Last week I took a vacation cruise with my extended family. On board were my husband and kids, my parents, my siblings and their families, and even their in-laws. It wasn’t even our first cruise together. (The first was to celebrate my parents’ 50th wedding anniversary.) I readily admit that a cruise isn’t my ideal vacation for a romantic getaway with my husband, or even for a vacation with my immediate family. But I have discovered this: a cruise makes for an excellent multi-generational family vacation.
Why am I talking about this in an estate planning blog? Because as an estate planning attorney, you spend most of your time with clients helping them plan for one sad but inevitable event (their death) and also for unpleasant contingencies (like disability and divorce).
So once in a while, might it be nice to encourage clients to plan for something enjoyable during their lifetimes – like a multi-generational vacation? After all, your job is to help clients leave the legacy that they desire. Part of that legacy is about spending time with family and making indelible memories. And this can be especially challenging when families are far flung.
Here’s why a cruise can be such a good vehicle (bad pun intended) for an inter-generational vacation: During the day, everyone does their own age-appropriate thing. Grandparents enjoy themselves and move about the ship at their own pace. Adult children can be with their parents as they need or want to be, or enjoy time to themselves. Teenage grandchildren can roam the boat freely. Younger children can attend the “kids’ camp” or be occupied in the kiddie pools. At the ports of call, a variety of age-appropriate excursions are available. Then, in the evenings, everyone has dinner together, and the togetherness can continue (or not) at the evening entertainment or other venue on the ship. Perfect.
So what should you do with this info? Of course I am not suggesting that your firm become a travel agency. Here are some ideas for what you might do to introduce to clients the concept of planning some multi-generational fun:
- Mention this idea in your client newsletter some time. “When it comes down to it, what most of us value about our families is spending time together…” “Have you been wanting to get your family all together on a vacation?” Some clients use a vacation home, cabin, or timeshare as a way to collect the family together, but not all clients have that option.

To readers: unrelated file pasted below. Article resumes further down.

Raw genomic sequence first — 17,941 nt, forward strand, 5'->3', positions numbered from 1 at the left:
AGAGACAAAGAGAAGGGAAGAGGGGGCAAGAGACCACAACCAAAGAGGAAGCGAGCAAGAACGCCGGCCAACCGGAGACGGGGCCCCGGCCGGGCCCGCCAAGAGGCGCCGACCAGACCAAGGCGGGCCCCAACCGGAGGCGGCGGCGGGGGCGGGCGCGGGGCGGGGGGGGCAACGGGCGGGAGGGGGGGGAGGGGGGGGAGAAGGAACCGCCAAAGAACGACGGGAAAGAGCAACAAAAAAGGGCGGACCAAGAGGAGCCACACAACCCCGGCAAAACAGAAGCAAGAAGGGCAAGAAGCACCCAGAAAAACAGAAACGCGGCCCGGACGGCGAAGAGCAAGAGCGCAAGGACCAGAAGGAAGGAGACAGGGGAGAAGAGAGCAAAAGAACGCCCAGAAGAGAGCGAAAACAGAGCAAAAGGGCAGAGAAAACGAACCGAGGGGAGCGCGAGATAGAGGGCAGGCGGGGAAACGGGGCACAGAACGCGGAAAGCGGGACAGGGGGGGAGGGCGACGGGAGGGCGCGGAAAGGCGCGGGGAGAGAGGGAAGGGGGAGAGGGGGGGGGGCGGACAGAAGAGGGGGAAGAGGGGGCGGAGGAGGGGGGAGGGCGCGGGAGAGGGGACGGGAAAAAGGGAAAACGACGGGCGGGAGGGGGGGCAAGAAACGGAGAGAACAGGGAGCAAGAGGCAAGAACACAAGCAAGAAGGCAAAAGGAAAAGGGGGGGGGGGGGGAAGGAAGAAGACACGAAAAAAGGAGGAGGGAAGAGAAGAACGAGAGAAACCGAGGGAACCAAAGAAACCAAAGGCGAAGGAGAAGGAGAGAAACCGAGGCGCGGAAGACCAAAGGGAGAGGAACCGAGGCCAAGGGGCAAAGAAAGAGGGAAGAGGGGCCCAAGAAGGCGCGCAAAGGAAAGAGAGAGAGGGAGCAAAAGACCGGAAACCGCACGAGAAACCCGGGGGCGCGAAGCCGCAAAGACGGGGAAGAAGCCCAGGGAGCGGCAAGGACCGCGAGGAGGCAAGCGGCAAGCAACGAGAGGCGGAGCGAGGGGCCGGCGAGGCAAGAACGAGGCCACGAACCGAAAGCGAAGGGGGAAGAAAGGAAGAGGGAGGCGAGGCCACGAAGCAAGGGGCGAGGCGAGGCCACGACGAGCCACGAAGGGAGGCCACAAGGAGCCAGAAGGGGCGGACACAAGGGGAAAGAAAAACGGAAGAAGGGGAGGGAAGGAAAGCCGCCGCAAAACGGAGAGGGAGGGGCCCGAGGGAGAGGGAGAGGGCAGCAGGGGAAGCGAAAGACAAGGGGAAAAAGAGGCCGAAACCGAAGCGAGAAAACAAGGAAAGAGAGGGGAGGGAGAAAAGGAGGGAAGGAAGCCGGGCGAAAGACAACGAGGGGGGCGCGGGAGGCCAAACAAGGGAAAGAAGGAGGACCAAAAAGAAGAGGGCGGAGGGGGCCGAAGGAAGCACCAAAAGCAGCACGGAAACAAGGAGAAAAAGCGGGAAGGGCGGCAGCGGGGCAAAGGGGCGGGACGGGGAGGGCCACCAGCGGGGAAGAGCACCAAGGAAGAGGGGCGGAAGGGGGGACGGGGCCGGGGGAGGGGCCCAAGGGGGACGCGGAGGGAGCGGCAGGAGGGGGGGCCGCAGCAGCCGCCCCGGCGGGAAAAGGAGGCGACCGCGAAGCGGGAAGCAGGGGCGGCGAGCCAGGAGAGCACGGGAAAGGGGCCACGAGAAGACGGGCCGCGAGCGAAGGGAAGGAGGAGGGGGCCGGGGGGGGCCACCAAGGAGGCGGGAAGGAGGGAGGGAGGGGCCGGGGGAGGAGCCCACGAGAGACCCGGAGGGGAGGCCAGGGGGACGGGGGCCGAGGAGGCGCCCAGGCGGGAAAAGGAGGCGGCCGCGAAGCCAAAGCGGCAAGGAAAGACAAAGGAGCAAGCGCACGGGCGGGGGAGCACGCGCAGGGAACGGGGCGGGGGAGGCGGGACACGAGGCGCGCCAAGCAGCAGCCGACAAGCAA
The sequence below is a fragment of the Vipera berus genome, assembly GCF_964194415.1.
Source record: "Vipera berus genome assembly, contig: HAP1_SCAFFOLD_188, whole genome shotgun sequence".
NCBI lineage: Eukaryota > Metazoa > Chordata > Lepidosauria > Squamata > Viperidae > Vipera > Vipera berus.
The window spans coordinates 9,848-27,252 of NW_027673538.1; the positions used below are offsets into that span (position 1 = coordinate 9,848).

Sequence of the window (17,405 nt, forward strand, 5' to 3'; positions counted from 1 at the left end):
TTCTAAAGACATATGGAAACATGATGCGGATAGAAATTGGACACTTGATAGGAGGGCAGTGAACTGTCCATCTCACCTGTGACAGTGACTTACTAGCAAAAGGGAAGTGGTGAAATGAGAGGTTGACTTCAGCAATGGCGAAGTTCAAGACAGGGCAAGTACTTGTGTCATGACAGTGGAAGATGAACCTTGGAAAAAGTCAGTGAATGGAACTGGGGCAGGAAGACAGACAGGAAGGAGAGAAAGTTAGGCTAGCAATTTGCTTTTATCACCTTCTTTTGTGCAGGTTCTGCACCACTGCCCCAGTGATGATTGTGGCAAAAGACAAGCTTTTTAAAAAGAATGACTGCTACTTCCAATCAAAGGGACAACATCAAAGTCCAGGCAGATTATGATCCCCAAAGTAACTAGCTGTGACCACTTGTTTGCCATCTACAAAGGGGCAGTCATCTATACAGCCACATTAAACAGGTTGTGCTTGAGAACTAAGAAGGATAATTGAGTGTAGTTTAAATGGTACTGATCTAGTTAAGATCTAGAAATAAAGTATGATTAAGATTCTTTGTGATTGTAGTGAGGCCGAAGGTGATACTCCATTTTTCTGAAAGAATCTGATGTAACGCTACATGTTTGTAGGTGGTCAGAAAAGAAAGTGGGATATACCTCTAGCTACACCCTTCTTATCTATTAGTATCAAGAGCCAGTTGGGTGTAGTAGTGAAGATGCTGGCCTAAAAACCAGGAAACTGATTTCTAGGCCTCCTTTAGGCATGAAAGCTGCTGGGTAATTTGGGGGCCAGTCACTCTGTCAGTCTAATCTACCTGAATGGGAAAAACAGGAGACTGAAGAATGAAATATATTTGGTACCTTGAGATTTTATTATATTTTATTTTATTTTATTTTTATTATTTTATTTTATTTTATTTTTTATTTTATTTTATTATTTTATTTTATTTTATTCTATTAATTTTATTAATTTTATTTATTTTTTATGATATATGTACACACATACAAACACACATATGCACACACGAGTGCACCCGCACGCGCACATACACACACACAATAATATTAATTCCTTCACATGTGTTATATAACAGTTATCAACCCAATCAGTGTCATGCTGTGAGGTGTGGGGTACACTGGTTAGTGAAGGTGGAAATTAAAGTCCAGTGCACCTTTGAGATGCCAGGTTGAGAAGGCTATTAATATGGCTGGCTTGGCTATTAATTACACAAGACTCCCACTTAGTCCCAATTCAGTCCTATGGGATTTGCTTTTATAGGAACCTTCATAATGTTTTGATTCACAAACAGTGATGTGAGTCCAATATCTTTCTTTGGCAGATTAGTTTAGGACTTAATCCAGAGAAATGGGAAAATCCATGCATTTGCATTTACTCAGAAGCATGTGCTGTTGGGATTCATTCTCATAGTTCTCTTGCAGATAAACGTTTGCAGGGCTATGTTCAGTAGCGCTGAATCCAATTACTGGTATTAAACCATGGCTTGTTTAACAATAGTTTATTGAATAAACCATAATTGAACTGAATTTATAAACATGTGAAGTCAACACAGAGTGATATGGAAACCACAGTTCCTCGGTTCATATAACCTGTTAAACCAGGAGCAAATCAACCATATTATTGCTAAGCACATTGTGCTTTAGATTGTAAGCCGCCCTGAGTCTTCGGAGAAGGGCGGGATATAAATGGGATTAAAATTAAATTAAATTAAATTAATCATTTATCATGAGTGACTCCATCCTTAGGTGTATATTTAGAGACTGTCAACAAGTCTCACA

- Have some fun with this, too: Invite a travel agent to give a seminar for existing clients on good opportunities for inter-generational bonding through vacationing. Perhaps even find one who specializes in family or inter-generational travel. (While travel agents have largely become extinct for plane reservations, they still exist for planning cruises and other package vacations.). Consider asking the agent to offer a discount to clients who book with them as a result of the session, if this feels appropriate. .
- If you have an annual client maintenance program or employ a life care planning approach, consider offering this presentation as one of the program’s benefits. Ask the agent to donate some item or discount that can be raffled off at your annual client meeting.
- Suggest this idea to clients with family members who have physical disabilities or special needs. A cruise can actually be an excellent vacation option for folks with physical disabilities, whether old or young. Virtually everything is wheelchair accessible. The ship I took last week even had handicap lifts into the pool and hot tub, as well as extra-wide wheelchair accessible staterooms.
Let me know if you try any of these ideas and how it goes, so I can share with others. And in the meantime, enjoy your summer vacation!
Randi J. Siegel, MBA, is the President of DocuBank (docubank.com), the largest advance directives registry in the U.S., which ensures that the emergency information and healthcare directives of its 200,000 enrollees are immediately available 24/7/365. Working with estate planning professionals since 1997, Randi frequently speaks at national estate planning conferences and has appeared on radio and television as an authority on registries. A member of the International Society of Advance Care Planning, she is active in health policy and health education related to advance care planning and advance directives and serves as Pennsylvania liaison to the National Healthcare Decisions Day initiative. Randi is an ongoing contributor to the Academy blog.
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